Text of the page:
Xbox 360: Popular Science’s Top Home Entertainment Innovation 2005

Filed Under: HD Gaming

xbox 360 Popular Science names Xbox 360 the best of what’s new in home entertainment 2005, one of twelve categories for the best of what’s new. The December issue is due out in about a week.

“The first of the next-generation gaming consoles, the new Xbox 360 is not just about games — the 360 is poised to take over the living room as well. The 360 is the first Media Center extender that receives and plays back HDTV from Media Center PCs, and it comes with a free lifetime subscription to the Xbox Live online service.”

Looks like they missed the details about live subscriptions, but hey, they are mainstream media after all. You can’t expect too much. 😉

I do think they picked a fine product. But, of course, I could be biased…


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Panasonic TH-37PHD8UK Review

Filed Under: Home Theater Reviews, Plasma and LCD Displays

Panasonic TH-37PHD8UK This 37″ plasma from Panasonic gets an Editors’ Choice rating with a score of 7.8/10.

At a resolution of 1024×720, it is not a true HD unit, but looks like a great display considering.

The good: Accurate color decoder with no red push; solid video processing with 2:3 pull-down; excellent black-level performance; independent memory per input; numerous picture adjustments; customizable inputs.

The bad: Limited connectivity options; basic and industrial in its design; no tuner included; no aspect-ratio control for HD sources; floats black.

The bottom line: Despite limited features and connectivity, the Panasonic TH-37PHD8UK is one of the best small-screen plasmas on the market today in terms of picture quality.

Source – Cnet

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Toshiba Ups HD-DVD Ante

Filed Under: Home Theater News, Media - Movies - Games

hd dvd

Toshiba just made an interesting move with the HD-DVD format. They seem to have a healthy fear of losing the format war, as they have now opened up the manufacturing of HD-DVD drives to Chinese manufacturers.

This effectively drives the costs of manufacturing the units, and speeds the units to market. Toshiba is giving up some revenue by not handling this themselves.

This is an interesting move indeed. Toshiba wants to get a head start and get the momentum rolling before Sony has time to catch up.

I think I’ll pull up a ringside seat…

In the high-stakes battle with Sony over whose format will power the next generation of DVD players, Toshiba has adopted a potentially perilous strategy: encouraging low-cost Chinese competitors to crank out machines using its standard, known as HD DVD.

Toshiba’s push on HD DVD
Via HDBeat

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Madden NFL 06 – Xbox 360

Filed Under: HD Gaming

New hi-def trailer available for the next generation of Madden NFL on Xbox 360. See what it will look like to get your game on in the near future. EA has the exclusive rights to the NFL franchise now, so this will be the nfl game to have.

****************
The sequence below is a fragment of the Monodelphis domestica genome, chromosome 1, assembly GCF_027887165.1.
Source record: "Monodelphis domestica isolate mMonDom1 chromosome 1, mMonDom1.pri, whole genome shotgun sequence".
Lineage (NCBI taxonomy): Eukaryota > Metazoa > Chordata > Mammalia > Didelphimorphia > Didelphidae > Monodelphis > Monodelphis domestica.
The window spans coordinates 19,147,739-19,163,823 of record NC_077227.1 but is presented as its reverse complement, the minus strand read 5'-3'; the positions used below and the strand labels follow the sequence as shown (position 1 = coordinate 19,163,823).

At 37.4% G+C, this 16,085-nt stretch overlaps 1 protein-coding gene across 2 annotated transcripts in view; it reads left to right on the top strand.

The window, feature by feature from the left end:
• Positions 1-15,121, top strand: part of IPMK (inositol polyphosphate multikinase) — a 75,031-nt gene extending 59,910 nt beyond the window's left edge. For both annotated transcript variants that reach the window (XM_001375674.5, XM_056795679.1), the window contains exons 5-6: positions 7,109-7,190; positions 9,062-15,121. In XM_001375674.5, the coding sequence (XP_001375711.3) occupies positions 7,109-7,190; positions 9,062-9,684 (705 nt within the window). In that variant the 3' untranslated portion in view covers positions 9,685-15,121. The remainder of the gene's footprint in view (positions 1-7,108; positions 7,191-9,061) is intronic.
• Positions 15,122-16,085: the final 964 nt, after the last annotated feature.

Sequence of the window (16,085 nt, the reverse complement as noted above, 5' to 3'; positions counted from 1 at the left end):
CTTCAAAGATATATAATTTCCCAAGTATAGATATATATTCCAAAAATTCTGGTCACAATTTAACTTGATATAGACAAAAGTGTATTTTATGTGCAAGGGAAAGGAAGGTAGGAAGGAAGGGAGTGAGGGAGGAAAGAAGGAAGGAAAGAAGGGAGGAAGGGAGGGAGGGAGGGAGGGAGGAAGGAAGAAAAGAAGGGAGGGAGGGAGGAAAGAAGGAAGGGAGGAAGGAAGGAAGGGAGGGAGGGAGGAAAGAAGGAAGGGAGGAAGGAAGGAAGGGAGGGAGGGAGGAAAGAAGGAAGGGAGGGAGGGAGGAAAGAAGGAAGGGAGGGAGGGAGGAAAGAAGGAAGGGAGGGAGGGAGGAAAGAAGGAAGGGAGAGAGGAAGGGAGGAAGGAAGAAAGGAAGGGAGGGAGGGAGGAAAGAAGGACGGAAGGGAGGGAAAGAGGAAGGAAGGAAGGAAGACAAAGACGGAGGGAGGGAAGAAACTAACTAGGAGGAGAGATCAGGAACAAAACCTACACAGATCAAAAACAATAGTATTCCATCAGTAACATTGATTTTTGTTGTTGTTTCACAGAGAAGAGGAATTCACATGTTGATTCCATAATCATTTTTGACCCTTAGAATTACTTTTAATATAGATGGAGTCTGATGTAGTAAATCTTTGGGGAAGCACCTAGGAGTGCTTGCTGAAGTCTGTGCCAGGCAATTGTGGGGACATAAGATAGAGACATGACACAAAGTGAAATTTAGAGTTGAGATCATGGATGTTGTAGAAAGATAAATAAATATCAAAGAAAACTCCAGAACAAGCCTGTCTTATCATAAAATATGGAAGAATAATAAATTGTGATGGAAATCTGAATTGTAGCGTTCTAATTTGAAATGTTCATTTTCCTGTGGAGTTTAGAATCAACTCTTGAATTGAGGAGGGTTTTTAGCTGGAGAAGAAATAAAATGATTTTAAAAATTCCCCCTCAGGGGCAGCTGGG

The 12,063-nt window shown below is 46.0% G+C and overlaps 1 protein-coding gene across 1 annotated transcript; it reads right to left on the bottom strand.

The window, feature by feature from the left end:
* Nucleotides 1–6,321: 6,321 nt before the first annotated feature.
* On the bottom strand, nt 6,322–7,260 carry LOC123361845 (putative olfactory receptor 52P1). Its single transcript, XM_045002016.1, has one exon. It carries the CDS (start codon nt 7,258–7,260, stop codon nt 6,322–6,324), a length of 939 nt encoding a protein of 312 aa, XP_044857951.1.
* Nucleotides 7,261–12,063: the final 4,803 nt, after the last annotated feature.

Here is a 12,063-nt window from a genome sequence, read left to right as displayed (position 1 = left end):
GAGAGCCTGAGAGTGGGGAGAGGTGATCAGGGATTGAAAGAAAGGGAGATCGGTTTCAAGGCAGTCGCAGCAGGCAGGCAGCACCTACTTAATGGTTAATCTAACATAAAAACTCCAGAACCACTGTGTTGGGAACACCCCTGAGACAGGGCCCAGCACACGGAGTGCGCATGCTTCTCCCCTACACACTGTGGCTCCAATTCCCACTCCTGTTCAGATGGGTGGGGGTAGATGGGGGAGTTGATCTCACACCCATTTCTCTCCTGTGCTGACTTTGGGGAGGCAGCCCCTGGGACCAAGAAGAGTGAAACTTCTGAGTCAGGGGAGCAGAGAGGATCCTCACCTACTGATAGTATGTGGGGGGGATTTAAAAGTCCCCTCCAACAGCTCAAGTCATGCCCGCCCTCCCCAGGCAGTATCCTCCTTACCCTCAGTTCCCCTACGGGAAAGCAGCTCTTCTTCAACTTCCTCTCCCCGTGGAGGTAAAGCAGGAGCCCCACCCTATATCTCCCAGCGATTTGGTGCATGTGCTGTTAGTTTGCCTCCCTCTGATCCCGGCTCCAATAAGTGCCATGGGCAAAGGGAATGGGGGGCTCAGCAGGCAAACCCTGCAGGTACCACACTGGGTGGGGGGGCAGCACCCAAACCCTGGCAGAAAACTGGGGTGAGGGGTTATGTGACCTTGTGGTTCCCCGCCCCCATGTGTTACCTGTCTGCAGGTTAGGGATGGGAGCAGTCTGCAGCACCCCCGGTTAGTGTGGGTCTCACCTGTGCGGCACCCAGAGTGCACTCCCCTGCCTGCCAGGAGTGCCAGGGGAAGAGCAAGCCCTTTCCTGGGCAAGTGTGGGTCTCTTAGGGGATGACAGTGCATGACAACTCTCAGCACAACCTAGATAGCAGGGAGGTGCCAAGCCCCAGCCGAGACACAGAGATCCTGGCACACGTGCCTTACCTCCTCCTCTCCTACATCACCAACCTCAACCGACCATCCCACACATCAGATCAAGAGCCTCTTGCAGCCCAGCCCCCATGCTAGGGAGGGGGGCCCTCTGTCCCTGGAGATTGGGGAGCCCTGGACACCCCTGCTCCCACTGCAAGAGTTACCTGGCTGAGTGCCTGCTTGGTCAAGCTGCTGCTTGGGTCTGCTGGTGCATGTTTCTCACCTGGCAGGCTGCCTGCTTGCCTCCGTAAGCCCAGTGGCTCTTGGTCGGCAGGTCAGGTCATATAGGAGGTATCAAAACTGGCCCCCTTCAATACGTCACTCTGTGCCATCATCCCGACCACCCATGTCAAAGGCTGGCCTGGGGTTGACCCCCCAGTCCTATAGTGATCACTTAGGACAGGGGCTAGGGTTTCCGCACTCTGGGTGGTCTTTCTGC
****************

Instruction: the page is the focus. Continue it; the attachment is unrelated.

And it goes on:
Madden NFL 06 High Definition Trailer – Xbox
Thanks to HD Blog for finding this one.

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Voice Activated Universal Remote – InVoca

Filed Under: Misc - Other

Are you tired of lifting your finger when you want to change channels? That 12 ounce mega remote got you down? For all those who wondered why those whacked out inventors stopped when they made the remote control, relief is now here…

Now, do you only not have to get off your lazy bum to change channels, you don’t even need to lift a finger!

The all new voice activated remote control!!! Just what I always wanted!

Features include:
– Easy voice-prompt setup and multilingual operation
– Control your TV, VCR, cable box, satellite, or home theater with your voice
– Converts spoken words into infrared remote control signals
– Recognizes 50 voice commands and performs multistep functions with 8-in-1 operation
– Provides personal voice commands for up to 4 family members

Now I know what I want for Christmas.

via Coolest Gadgets

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Record to TiVo from Yahoo

Filed Under: HDTV Local, Cable, Satellite, Home Theater News

Another step in convergence, you can now pick shows to record on your TiVo from Yahoo’s website.

What you need:
A valid Yahoo! account. (free)
A valid TiVo user account.
A TiVo Series2 recorder.
Broadband Internet Connection (Dialup works but with a 36 hour delay – unuseable!)

The dialup lag doesn’t make sense to me, but this is new. Maybe we should be understanding?

Additional “content sharing” due later between these two: Traffic, weather and user photos.


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The Next Version of Ambilight Tech

Filed Under: Home Theater News, Plasma and LCD Displays

amiblight next versionToday, Philips introducted the next Ambilight style technology, dubbed amBX. This new tech does more than just glow different colors alongside your flat panel HDTV.